April 7, 2010
GERALD V. VERNOSE, PLAINTIFF-RESPONDENT/ CROSS-APPELLANT,
CYNTHIA A. ZOLLER F/K/A CYNTHIA A. VERNOSE, DEFENDANT-APPELLANT/CROSS-RESPONDENT.
On appeal from the Superior Court of New Jersey, Chancery Division, Family Part, Burlington County, Docket No. FM-03-1453-04.
NOT FOR PUBLICATION WITHOUT THE APPROVAL OF THE APPELLATE DIVISION
Argued February 22, 2010
Before Judges Reisner, Yannotti and Chambers.
In this matrimonial action, defendant wife appeals and plaintiff husband cross-appeals from portions of a final judgment of divorce entered November 16, 2007. We affirm.
The facts are discussed in detail in the trial judge's opinion and need not be repeated here. Following a very lengthy trial, Judge Roe issued a 105-page written opinion, making factual findings including detailed credibility determinations. In her appeal, defendant argues that the trial court erred in failing to award her equitable distribution of the marital residence, which plaintiff had bought with his previous spouse years before he met defendant. She also claims entitlement to a share of certain assets that plaintiff acquired during the parties' four-year period of pre-marital cohabitation. She contends the court erred in dismissing her claims of entitlement to equitable remedies. She argues that the judge improperly precluded her from calling several witnesses, based on the judge's conclusion that subpoenaing those individuals was an attempted "fishing expedition" after the close of discovery.
Defendant challenges the award to her of $1500 per week in alimony, $3000 per month in child support plus $2500 per month in private school tuition, as inadequate.*fn1 She contends that the court should not have allowed plaintiff to obtain a decreasing term life insurance policy to secure the alimony award. Defendant, who changed attorneys four times during the divorce proceedings thus causing significant delays, also appeals the court's order that she pay $10,000 for the cost of an economic mediator and $9164 in counsel fees to plaintiff.
Plaintiff cross-appeals, claiming that the trial court should not have awarded permanent alimony based on the parties' four-year period of cohabitation followed by eight years of marriage. He also contends the court gave defendant an excessive alimony award, and erred in awarding defendant sole ownership of a $315,000 Florida condominium that the parties purchased while they were cohabiting. Plaintiff further argues that the trial court should have ordered defendant to pay a larger portion of the more than $350,000 in counsel fees and other litigation expenses that he incurred during the divorce litigation.
We have reviewed the entire record, including reading the massive trial transcript and the judge's thorough and well-reasoned opinion dated September 14, 2007. Based on that review, we find no basis to disturb the judge's decision to credit the testimony of plaintiff and his expert accountant, and her decision that defendant and her economic expert were not credible.*fn2 The support award and the overall distribution of assets were fair to both parties and consistent with applicable law. The judge's decision is supported by substantial credible evidence, and warrants our traditional deference to the expertise of the Family Part. See Cesare v. Cesare, 154 N.J. 394, 411-13 (1998).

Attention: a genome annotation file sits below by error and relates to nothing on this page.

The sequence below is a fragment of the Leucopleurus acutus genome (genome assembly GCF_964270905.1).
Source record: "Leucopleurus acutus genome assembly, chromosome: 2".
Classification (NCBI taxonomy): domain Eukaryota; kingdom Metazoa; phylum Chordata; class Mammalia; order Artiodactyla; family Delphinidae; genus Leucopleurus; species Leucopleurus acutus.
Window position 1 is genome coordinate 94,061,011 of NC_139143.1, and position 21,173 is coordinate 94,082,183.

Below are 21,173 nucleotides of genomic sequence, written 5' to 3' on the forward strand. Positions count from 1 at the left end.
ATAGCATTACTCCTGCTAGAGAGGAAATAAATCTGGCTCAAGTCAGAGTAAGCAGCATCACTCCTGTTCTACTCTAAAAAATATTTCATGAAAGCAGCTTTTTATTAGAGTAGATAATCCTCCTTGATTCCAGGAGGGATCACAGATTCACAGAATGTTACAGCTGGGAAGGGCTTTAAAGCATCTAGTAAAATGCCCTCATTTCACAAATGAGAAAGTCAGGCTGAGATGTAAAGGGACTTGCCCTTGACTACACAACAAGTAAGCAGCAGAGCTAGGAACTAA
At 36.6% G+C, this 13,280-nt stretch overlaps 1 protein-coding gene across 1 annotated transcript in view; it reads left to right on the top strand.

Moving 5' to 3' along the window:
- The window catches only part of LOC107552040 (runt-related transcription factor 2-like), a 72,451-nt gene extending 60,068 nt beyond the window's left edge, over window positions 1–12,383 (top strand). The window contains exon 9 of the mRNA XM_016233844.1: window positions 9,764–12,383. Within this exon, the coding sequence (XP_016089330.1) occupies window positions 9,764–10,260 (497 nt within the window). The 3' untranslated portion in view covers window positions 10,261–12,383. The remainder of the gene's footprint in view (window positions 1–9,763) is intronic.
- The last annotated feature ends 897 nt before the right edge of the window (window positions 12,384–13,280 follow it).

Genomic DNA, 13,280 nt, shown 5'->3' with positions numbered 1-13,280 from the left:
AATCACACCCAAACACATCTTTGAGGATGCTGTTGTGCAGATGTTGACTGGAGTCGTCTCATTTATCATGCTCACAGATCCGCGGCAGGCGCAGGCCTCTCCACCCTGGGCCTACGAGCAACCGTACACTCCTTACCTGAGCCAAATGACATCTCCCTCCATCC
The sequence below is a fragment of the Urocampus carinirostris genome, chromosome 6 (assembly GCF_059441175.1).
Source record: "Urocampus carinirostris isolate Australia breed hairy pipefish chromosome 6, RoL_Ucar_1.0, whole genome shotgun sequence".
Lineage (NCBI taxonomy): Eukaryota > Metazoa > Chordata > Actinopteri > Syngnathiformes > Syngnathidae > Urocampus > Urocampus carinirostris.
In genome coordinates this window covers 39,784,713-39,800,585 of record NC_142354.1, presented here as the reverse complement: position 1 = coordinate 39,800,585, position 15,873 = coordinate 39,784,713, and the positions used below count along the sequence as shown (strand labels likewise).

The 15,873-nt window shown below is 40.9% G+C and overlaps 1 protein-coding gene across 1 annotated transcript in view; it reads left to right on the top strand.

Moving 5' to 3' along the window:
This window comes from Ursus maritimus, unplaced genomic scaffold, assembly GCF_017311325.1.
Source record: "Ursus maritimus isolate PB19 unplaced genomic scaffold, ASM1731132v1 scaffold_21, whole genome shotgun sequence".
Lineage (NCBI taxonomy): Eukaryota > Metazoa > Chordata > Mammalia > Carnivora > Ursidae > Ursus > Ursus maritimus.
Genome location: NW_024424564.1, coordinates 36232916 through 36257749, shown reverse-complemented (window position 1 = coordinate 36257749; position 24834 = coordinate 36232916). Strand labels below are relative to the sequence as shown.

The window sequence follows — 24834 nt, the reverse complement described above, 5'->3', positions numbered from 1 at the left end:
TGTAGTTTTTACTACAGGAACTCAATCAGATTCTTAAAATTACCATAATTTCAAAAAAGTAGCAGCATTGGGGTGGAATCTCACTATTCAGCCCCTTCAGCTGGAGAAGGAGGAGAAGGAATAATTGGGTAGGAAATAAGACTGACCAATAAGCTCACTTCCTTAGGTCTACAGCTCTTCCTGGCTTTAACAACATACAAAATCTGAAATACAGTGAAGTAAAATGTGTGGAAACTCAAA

We conclude that the parties' respective appellate contentions are without merit, R. 2:11-3(e)(1)(E), and warrant no discussion except as briefly addressed below.*fn3 We affirm substantially for the reasons stated in the trial judge's comprehensive opinion. We add the following comments.
Defendant's reliance on McGee v. McGee, 277 N.J. Super. 1 (App. Div. 1994), is misplaced. McGee does not state a bright-line rule that in every case where a couple cohabits before marriage, all assets acquired during cohabitation must be treated as marital assets. McGee turned in large part on the pervasive sense of injustice conveyed by the facts of that case. Id. at 10.
In McGee, prior to the marriage, the plaintiff bought the defendant's house from her at a substantial discount, because it was about to be sold at a sheriff's sale. Id. at 3-4. He proceeded to strip the remaining equity by taking out loans, and then reconveyed the house to himself and the defendant prior to their marriage. Id. at 7. By the time the couple divorced, the house was their only asset of value, and Mrs. McGee was fifty-seven and unemployable. Nonetheless, the trial court denied her permanent alimony and a fair share of the house's original value. We considered these factors: that when Dr. McGee agreed to take over the house and save it from the sheriff's sale, Mrs. McGee immediately lost at least $87,000 in equity and Dr. McGee received a windfall in that amount when the house was transferred to him; that Dr. McGee systematically bled the house of value prior to marrying Mrs. McGee so that practically no equity was left when the house was deeded back to both of them, and that from 1982 onward, Dr. McGee paid over a quarter of a million dollars to support his previous wife and two children which funds were apparently part of the "general operating" costs of himself and Mrs. McGee. In addition, during the years of his relationship with Mrs. McGee, while Dr. McGee's annual income doubled, she labored at home on their behalf. She is now fifty-seven, unskilled, unemployed and very likely unemployable.